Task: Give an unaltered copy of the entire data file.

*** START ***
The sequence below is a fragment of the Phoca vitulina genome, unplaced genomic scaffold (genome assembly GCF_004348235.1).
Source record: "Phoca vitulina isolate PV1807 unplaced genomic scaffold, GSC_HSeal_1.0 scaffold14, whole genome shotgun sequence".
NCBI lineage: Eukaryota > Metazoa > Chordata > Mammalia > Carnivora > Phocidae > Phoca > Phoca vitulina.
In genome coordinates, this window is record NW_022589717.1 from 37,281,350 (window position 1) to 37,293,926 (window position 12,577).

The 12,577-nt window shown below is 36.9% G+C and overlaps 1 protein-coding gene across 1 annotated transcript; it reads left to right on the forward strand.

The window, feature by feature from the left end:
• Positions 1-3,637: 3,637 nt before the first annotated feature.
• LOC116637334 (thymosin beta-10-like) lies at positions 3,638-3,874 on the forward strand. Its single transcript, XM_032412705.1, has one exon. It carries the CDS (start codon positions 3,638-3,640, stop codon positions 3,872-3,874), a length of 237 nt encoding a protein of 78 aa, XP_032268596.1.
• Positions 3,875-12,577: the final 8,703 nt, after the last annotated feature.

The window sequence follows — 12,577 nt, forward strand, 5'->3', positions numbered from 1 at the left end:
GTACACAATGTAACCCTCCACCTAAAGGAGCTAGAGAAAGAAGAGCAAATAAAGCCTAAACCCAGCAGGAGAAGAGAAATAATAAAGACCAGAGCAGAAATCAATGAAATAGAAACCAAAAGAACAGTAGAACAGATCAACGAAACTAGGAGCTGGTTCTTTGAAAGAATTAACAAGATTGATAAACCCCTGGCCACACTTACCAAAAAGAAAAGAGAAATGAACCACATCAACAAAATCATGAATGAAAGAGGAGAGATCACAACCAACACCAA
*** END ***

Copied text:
The sequence below is a fragment of the Phoca vitulina genome, unplaced genomic scaffold (genome assembly GCF_004348235.1).
Source record: "Phoca vitulina isolate PV1807 unplaced genomic scaffold, GSC_HSeal_1.0 scaffold14, whole genome shotgun sequence".
NCBI lineage: Eukaryota > Metazoa > Chordata > Mammalia > Carnivora > Phocidae > Phoca > Phoca vitulina.
In genome coordinates, this window is record NW_022589717.1 from 37,281,350 (window position 1) to 37,293,926 (window position 12,577).

The 12,577-nt window shown below is 36.9% G+C and overlaps 1 protein-coding gene across 1 annotated transcript; it reads left to right on the forward strand.

The window, feature by feature from the left end:
• Positions 1-3,637: 3,637 nt before the first annotated feature.
• LOC116637334 (thymosin beta-10-like) lies at positions 3,638-3,874 on the forward strand. Its single transcript, XM_032412705.1, has one exon. It carries the CDS (start codon positions 3,638-3,640, stop codon positions 3,872-3,874), a length of 237 nt encoding a protein of 78 aa, XP_032268596.1.
• Positions 3,875-12,577: the final 8,703 nt, after the last annotated feature.

The window sequence follows — 12,577 nt, forward strand, 5'->3', positions numbered from 1 at the left end:
GTACACAATGTAACCCTCCACCTAAAGGAGCTAGAGAAAGAAGAGCAAATAAAGCCTAAACCCAGCAGGAGAAGAGAAATAATAAAGACCAGAGCAGAAATCAATGAAATAGAAACCAAAAGAACAGTAGAACAGATCAACGAAACTAGGAGCTGGTTCTTTGAAAGAATTAACAAGATTGATAAACCCCTGGCCACACTTACCAAAAAGAAAAGAGAAATGAACCACATCAACAAAATCATGAATGAAAGAGGAGAGATCACAACCAACACCAA